Friday, December 21, 2007

Global Flim Flam

Hundreds of scientists reject global warming

A new U.S. Senate report documents hundreds of prominent scientists – experts in dozens of fields of study worldwide – who say global warming and cooling is a cycle of nature and cannot legitimately be connected to man's activities.

Here's 10 good questions about global warming. I'll post the first four below:

1. What is the perfect temperature?

If we are to embark on a lifestyle-altering quest to lower the temperature (or at least minimize its rise), what is our goal? I don’t ask this flippantly. Can we demonstrate that one setting on the global thermostat is preferable over another? If so, what is it, and how do we get there? And, once there, how do we maintain it? Will we ever have to “heat things up” again if it drops below that point?

2. Just what is the average temperature of the earth?

At any one time there are temperature extremes all over the planet. How do we come up with an average, and how do those variations fit in with our desire to slow global warming?

3. What factors have led to global warming in the past, and how do we know they aren’t the causes of the current warming trend?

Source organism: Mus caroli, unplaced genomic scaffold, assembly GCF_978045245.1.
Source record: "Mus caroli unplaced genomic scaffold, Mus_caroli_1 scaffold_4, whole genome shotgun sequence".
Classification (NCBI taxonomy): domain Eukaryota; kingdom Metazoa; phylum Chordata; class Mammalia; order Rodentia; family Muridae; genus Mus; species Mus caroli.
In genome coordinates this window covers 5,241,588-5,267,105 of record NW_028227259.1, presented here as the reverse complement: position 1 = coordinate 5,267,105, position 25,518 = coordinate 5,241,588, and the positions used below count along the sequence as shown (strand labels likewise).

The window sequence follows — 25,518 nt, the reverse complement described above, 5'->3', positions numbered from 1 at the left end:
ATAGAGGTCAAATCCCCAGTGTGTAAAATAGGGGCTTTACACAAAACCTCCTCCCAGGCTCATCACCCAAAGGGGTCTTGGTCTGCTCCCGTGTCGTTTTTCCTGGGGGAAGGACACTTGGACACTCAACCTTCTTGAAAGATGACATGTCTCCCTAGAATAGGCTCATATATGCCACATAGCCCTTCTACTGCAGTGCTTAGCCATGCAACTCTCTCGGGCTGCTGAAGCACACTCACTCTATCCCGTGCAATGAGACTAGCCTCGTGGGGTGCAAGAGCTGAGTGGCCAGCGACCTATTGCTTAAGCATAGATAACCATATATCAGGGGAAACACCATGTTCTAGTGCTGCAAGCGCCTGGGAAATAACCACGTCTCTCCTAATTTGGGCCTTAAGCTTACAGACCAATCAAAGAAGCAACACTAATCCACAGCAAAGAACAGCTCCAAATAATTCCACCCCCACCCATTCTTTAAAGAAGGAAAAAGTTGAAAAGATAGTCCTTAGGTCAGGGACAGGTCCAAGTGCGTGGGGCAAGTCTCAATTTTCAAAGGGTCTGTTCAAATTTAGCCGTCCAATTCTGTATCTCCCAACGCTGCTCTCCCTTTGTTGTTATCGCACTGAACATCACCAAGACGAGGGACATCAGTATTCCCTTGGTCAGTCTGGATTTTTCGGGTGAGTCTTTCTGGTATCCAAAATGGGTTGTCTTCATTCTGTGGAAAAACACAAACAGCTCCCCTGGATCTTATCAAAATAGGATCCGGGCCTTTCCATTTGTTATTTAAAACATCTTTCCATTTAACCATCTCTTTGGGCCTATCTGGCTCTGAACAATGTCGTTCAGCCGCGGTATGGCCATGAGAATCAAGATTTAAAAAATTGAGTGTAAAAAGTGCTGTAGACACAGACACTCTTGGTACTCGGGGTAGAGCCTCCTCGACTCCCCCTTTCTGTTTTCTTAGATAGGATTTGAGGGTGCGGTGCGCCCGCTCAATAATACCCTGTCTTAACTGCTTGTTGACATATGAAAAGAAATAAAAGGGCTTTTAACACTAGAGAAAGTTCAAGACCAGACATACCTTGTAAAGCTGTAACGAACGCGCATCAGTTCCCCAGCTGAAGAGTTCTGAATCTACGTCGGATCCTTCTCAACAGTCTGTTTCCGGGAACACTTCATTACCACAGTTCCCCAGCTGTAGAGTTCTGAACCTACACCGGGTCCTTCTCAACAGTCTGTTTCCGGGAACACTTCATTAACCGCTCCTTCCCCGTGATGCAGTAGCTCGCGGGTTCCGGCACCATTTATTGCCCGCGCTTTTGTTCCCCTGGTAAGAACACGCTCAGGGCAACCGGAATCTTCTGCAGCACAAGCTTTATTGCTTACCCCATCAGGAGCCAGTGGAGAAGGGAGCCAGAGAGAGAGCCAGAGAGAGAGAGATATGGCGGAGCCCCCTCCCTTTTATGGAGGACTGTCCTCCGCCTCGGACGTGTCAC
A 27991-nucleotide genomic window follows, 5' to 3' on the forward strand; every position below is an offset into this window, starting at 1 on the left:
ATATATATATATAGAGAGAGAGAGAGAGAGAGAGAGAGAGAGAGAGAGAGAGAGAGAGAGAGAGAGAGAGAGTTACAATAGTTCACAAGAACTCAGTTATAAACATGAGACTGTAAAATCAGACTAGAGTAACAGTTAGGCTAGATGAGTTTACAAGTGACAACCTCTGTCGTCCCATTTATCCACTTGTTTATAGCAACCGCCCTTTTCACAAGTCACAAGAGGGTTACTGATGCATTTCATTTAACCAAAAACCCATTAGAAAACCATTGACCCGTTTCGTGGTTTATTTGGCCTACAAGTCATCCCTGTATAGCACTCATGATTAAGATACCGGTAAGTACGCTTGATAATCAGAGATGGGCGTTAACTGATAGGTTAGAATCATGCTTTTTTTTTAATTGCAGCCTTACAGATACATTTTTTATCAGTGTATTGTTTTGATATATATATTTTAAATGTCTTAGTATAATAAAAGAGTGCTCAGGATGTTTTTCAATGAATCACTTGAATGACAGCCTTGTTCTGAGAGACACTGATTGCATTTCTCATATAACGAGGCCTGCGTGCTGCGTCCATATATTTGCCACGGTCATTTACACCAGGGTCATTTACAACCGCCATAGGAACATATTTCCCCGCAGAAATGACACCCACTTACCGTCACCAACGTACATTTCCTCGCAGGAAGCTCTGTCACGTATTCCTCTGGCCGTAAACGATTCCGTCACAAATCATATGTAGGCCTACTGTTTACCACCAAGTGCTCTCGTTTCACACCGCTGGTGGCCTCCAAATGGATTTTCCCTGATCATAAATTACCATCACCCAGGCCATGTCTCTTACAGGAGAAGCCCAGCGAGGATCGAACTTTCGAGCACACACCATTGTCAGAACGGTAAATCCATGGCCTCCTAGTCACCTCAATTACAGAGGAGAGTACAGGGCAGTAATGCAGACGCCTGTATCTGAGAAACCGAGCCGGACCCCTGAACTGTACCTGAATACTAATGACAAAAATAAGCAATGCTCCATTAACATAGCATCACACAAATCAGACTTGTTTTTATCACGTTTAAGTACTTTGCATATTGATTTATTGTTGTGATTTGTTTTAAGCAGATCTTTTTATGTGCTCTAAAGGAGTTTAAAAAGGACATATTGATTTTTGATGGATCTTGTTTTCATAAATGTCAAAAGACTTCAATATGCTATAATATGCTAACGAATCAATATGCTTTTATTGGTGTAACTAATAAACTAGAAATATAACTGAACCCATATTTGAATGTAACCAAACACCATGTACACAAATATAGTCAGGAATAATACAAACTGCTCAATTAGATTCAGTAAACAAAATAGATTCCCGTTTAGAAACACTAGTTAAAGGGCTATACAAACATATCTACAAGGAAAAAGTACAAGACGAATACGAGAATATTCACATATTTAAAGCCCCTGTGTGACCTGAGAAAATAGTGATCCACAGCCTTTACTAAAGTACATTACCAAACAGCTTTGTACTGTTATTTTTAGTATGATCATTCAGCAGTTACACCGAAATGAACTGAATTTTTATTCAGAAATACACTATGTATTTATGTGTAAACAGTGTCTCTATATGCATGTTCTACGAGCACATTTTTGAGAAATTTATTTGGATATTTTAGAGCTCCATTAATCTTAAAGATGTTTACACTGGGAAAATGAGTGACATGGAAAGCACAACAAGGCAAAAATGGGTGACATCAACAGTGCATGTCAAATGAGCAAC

Again, I don’t ask this in a judgmental way. There is no argument that warming cycles (or cooling, for that matter) have been a part of earth’s history. Why are we so sure this one is different?

4. Why is there such a strong effort to stifle discussion and dissent?

I’m always troubled by arguments that begin, “Everybody agrees...” or “Everyone knows...” In fact, there is a good deal of dissent in the scientific world about the theory of man-made global warming. A large (and growing) segment of those who study such things are questioning some of the basic premises of the theory. Why should there be anything wrong with that? Again, this is a big deal, and we should have the best information and opinion from the best minds.

Fair questions one and all.

No comments: